Manchester United has signed an eight-year deal worth nearly $240m with Aon to sponsor the club’s training ground and training kit as the US insurance broker hopes to secure a place in the hearts of the football club’s huge Asian fan base.

Man Utd’s training ground at Carrington will be renamed the Aon Training Complex and Aon replaces DHL as the club’s training kit sponsor.

Aon will pay between $25m and $30m per year illustrating the continuing ability of Premier League teams to attract big investment, andMan Utd’s position as one of the world’s most commercially successful football clubs. It comes within months of the club securing a record $559m seven-season shirt sponsorship deal with General Motors, more than double its previous deal with Aon whose contract to brand Man Utd shirts ends next year.

Man Utd, which floated in New York last year, became the first Premier League team to secure separate sponsorship for their training kit in 2010 after it reached a four-year contract with DHL worth £40m. The football club bought out the contract in October in an attempt to lure in a more lucrative offer.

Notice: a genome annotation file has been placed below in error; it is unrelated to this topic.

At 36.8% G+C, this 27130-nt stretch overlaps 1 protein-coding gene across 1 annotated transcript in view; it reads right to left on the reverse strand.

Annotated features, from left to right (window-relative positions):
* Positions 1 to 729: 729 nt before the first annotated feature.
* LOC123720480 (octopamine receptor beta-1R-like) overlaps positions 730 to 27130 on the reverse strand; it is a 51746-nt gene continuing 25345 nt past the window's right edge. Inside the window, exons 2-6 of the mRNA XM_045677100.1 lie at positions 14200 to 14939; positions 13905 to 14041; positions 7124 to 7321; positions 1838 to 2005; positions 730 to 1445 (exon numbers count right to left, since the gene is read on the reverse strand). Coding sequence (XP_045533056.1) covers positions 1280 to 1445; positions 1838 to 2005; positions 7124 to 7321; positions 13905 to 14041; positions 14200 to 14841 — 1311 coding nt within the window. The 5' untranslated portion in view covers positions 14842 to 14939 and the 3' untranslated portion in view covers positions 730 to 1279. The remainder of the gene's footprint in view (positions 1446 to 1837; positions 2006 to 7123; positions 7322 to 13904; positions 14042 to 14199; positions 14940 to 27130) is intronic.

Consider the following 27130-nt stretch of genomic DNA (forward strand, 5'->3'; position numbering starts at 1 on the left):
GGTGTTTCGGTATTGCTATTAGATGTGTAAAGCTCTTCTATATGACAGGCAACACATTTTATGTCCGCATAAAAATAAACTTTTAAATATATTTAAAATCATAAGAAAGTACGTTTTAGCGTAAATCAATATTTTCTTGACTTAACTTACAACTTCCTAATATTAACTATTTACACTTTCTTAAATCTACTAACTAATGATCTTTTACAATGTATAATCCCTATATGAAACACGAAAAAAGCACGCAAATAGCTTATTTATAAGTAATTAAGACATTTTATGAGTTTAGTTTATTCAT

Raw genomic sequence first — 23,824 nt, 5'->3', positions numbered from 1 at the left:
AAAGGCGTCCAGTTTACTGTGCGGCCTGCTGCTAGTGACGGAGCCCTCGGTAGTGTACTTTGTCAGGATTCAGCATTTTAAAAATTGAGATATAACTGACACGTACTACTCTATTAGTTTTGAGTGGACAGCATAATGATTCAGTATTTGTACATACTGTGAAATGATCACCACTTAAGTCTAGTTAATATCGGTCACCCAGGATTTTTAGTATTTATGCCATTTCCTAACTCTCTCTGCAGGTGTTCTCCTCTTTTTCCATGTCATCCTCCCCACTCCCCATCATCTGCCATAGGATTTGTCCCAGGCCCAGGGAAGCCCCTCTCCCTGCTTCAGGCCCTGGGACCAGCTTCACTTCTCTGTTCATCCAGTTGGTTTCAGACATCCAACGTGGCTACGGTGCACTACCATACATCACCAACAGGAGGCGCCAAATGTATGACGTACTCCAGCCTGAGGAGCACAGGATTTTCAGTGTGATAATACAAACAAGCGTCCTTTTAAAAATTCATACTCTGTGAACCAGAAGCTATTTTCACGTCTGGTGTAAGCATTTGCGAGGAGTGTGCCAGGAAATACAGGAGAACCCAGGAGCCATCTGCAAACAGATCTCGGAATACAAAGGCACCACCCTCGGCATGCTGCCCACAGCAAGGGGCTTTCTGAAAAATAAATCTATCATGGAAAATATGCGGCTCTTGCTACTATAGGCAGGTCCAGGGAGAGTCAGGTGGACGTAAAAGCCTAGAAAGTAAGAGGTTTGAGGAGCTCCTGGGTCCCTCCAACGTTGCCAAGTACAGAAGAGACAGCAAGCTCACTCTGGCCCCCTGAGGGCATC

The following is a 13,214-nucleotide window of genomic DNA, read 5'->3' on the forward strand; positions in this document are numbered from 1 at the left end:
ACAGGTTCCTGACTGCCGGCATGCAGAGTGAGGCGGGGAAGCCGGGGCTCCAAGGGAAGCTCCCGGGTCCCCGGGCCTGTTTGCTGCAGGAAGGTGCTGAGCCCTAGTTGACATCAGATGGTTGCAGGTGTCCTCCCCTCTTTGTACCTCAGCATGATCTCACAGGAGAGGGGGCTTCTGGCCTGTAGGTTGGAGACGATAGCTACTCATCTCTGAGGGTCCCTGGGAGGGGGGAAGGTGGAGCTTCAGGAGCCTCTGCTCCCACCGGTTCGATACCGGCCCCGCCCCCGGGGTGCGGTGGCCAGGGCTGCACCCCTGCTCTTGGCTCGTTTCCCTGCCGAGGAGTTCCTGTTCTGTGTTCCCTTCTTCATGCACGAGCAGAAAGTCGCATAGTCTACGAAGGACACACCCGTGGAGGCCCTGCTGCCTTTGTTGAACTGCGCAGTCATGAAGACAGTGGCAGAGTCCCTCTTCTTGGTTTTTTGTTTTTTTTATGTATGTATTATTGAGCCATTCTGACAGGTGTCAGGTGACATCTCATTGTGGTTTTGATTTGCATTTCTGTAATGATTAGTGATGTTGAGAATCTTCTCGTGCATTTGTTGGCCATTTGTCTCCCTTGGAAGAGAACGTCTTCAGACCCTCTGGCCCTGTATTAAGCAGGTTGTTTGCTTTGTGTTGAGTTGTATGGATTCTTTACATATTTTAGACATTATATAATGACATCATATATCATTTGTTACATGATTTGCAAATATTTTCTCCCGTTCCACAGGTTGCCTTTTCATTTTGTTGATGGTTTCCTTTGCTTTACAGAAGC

The new Aon deal, which also includes branding surrounding the club’s tours abroad, is worth almost double the $120m the group spent on the four-year deal to sponsor Man Utd’s shirts in 2009. “It’s a substantial commitment,” said one insider.

Phil Clement, chief marketing officer at Aon, said: “We are continuing to invest very aggressively in the brand.” The insurance broker and human resources group is hoping to continue to deepen its exposure to Man Utd’s large following in Asia.

“We’ve gone from no brand awareness in countries like Japan and South Korea to incredible brand awareness,” said Mr Clement. “It’s been an explosion. What we needed to do was translate that awareness into an understanding of what we do.”

Greg Case, chief executive at Aon, said the two parties had discussed renewing Aon’s shirt deal, but opted instead for the training ground deal. As part of the agreement, the human resources group will provide Man Utd with advice on everything from player data analysis to risk management.

While other clubs, such as Arsenal and Manchester City have sold sponsorship rights to their stadiums rather than training grounds, Man Utd has said it has no plans to rename Old Trafford. Ed Woodward, executive vice-chairman, said: “Old Trafford will not be sold.”

With the club’s new kit contract with Nike up for renewal and expected to bring in anywhere between $90m and $120m annually, the Aon deal means that the football club could receive over $1.5bn in sponsorship alone over the next seven years.

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